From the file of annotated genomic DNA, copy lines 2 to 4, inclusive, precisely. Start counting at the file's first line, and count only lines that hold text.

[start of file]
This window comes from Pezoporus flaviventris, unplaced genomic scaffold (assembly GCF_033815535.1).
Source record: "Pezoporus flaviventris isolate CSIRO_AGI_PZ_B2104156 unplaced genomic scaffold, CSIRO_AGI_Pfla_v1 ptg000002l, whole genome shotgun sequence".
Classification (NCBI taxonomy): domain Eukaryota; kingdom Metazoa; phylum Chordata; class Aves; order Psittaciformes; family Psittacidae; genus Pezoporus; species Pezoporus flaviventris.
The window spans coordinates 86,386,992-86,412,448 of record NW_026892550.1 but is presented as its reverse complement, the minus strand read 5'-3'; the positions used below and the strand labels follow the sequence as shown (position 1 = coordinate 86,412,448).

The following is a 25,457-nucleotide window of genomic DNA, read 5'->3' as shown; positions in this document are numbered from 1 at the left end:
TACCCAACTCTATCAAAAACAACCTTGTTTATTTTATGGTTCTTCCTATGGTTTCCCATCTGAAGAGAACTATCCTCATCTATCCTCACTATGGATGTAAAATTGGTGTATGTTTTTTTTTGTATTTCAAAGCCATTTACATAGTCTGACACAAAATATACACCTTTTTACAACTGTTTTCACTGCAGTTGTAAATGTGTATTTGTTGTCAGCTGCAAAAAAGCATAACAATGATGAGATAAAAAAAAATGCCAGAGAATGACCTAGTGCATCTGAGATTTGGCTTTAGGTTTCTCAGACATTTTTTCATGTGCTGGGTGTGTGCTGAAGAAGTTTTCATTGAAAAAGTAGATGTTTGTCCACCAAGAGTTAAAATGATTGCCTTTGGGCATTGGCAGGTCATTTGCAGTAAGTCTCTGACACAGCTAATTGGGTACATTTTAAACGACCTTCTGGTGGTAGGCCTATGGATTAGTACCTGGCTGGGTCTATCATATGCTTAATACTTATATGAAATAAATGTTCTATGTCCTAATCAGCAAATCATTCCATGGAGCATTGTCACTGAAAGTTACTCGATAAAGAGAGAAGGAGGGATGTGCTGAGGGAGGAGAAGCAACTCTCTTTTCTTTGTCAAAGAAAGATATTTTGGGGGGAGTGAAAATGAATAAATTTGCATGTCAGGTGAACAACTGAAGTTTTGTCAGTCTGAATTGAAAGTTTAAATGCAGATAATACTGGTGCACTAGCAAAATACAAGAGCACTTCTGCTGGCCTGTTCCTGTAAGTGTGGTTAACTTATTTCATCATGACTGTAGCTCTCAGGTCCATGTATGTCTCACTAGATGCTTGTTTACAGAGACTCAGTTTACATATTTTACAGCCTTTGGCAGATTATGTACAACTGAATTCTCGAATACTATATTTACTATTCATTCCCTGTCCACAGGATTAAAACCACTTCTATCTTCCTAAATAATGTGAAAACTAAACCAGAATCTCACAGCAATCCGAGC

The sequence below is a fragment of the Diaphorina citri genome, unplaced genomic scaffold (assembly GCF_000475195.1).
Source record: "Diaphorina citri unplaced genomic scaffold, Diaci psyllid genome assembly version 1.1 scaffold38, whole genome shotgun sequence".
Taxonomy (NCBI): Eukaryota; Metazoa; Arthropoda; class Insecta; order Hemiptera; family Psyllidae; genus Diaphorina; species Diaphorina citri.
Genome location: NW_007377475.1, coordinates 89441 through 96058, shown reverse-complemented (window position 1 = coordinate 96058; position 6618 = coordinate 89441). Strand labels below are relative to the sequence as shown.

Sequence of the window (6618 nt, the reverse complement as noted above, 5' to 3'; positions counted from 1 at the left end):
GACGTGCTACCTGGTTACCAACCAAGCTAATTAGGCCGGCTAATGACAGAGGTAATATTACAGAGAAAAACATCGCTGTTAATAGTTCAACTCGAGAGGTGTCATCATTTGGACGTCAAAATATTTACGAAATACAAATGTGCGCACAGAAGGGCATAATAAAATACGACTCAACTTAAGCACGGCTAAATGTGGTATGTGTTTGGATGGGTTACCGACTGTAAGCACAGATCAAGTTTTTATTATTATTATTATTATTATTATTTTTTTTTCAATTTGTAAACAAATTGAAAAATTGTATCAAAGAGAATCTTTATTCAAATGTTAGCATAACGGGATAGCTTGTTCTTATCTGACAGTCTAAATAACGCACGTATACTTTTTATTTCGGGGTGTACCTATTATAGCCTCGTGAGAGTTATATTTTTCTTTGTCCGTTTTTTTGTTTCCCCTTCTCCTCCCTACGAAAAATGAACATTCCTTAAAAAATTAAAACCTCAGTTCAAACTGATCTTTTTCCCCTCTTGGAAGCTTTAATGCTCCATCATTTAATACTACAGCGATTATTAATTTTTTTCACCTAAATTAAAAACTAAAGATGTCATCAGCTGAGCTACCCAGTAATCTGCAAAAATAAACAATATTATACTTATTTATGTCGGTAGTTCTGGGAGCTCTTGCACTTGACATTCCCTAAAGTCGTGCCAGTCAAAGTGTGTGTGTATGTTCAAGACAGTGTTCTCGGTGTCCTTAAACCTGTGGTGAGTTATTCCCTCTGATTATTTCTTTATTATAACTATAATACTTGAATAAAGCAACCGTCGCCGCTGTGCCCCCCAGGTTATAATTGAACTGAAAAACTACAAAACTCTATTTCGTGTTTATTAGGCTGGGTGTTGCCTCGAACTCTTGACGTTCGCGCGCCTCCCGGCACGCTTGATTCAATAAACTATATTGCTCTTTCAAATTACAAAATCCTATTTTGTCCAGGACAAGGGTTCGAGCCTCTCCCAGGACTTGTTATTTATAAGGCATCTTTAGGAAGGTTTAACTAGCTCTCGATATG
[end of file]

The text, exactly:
Source record: "Pezoporus flaviventris isolate CSIRO_AGI_PZ_B2104156 unplaced genomic scaffold, CSIRO_AGI_Pfla_v1 ptg000002l, whole genome shotgun sequence".
Classification (NCBI taxonomy): domain Eukaryota; kingdom Metazoa; phylum Chordata; class Aves; order Psittaciformes; family Psittacidae; genus Pezoporus; species Pezoporus flaviventris.
The window spans coordinates 86,386,992-86,412,448 of record NW_026892550.1 but is presented as its reverse complement, the minus strand read 5'-3'; the positions used below and the strand labels follow the sequence as shown (position 1 = coordinate 86,412,448).